Weeds is a pretty polarizing show. On one hand, I think everyone can attest to the fact that the show employs a very unique brand of dark humor that few series can match. But on the other hand, it’s a universal opinion that the show’s quality (and focus) has significantly dwindled over the past couple of seasons.
Nevertheless, so many shows settle for becoming stagnant and repetitive that I think Weeds has to be commended for constantly reinventing itself year after year. After the first three seasons set in Agrestic, the show frequently flipped its dynamic on its head on an annual basis to varying results of success. (On a side note, this season’s new intro is phenomenal with a return to the show’s original theme song and a stunning animated rendering of the past 8 years).
Season eight has been confirmed to be the series’ last, and I for one am undeniably intrigued to see how Jenji Kohan plans to end it all. First off, I was completely surprised by the fact that Nancy did indeed get shot during last season’s final moments. Kohan could have easily written herself out of this predicament (as 99% of the shows on TV would have done) and yet she went there and it was fantastic. Within the span of a couple of minutes, Mary Lousie Parker immediately reminded me just how brilliant an actress she is as she adopted the show’s signature snark through her blood-drenched visage.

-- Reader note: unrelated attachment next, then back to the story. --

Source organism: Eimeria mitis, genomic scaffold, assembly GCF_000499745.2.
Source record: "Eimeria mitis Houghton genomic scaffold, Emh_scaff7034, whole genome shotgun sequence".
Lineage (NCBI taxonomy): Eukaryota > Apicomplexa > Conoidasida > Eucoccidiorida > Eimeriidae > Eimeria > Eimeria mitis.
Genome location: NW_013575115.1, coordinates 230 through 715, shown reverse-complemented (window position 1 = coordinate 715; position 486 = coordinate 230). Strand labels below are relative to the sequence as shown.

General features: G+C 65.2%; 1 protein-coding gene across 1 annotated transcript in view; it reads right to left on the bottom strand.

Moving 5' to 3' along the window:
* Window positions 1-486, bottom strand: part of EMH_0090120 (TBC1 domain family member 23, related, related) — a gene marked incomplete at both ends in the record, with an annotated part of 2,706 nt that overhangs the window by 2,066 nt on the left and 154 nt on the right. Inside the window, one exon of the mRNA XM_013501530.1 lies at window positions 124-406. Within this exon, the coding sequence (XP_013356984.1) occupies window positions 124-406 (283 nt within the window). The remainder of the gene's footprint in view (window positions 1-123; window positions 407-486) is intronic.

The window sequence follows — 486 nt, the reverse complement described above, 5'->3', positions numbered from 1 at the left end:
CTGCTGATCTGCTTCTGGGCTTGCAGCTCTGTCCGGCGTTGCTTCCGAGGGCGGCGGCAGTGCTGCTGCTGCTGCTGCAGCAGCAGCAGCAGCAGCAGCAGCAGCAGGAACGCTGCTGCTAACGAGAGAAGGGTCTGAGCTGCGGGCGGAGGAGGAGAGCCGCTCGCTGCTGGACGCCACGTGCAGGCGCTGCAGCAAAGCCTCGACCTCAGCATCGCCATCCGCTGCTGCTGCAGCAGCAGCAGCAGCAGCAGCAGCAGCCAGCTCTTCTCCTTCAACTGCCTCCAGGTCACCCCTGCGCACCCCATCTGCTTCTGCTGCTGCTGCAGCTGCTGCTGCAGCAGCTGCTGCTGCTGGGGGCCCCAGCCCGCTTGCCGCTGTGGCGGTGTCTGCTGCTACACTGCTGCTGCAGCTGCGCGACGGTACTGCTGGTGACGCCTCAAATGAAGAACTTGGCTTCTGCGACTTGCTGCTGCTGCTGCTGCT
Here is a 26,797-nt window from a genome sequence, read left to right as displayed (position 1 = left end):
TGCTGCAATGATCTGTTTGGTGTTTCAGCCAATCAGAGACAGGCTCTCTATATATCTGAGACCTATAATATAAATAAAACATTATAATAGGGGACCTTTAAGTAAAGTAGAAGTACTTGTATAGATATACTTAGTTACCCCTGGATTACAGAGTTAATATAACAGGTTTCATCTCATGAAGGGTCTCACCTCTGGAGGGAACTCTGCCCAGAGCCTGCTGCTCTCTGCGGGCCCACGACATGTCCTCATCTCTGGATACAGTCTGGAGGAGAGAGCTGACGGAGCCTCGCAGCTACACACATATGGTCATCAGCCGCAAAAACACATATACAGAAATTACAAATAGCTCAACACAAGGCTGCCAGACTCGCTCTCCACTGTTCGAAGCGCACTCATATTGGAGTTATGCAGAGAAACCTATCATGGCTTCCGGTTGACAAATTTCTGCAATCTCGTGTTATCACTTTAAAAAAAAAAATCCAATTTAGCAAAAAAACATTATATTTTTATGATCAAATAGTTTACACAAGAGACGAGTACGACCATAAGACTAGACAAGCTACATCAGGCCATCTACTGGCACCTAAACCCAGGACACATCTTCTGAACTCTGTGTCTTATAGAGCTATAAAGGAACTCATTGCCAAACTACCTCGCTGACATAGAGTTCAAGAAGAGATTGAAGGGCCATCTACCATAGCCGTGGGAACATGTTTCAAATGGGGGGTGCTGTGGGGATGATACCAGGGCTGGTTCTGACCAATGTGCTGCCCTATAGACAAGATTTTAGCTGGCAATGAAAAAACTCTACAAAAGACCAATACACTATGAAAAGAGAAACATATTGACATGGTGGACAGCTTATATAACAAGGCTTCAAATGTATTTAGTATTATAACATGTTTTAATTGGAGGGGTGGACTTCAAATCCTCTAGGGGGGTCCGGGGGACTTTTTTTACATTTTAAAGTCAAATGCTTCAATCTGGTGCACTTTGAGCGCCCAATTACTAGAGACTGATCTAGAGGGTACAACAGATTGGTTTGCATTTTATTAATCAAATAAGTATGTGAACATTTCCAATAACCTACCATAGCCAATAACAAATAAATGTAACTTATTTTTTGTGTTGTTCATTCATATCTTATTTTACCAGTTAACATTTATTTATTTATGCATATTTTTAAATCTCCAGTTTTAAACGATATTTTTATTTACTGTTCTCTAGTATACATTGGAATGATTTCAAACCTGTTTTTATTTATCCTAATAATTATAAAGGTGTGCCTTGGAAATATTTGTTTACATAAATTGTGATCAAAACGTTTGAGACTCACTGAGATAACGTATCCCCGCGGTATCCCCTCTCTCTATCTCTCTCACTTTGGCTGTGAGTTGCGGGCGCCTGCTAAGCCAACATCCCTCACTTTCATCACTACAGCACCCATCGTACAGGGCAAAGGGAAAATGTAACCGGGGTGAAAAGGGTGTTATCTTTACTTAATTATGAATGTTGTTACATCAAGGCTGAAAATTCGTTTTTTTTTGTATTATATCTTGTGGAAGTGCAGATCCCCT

Speaking of Weeds’ black comedy, I especially enjoyed the little touches of satire throughout the hour from the hospital insurance employee to the elderly couple snooping into the crime scene. This episode just made me smile in a way the show hadn’t in quite a while. Moreover, I adored the drug-peddling clown subplot who factored into Nancy’s new quest of redemption. That’s just a wonderful evolution of the character that seems strangely fitting after eight years of darkness. I found myself truly touched by her sentiments as she provided the floor’s terminal patients with illicit cookies that brought some laughter into their lives.
In other news, Shane got to develop his tough-cop persona some more (and I enjoyed the reveal of Peter’s son being the shooter), Silas indulged in a strange new S&M hobby, Doug disturbingly groped an unconscious Nancy, and Andy gave a rabbi an excellently-written monologue. However, it was Jill who surprised me the most in the season’s opening hours. She was nothing more than an irritating villain last year but now, she’s strangely morphed into a semi-likeable character with a host of dimensions. I’m somewhat eager to see where her character goes as well as her relationship with Andy who’s obviously still very much in love with our heroine.
All in all, season eight’s opening two hours were a welcome return to form. I truly hope Weeds gets a stunning sendoff this year and the epic series finale it so rightfully deserves.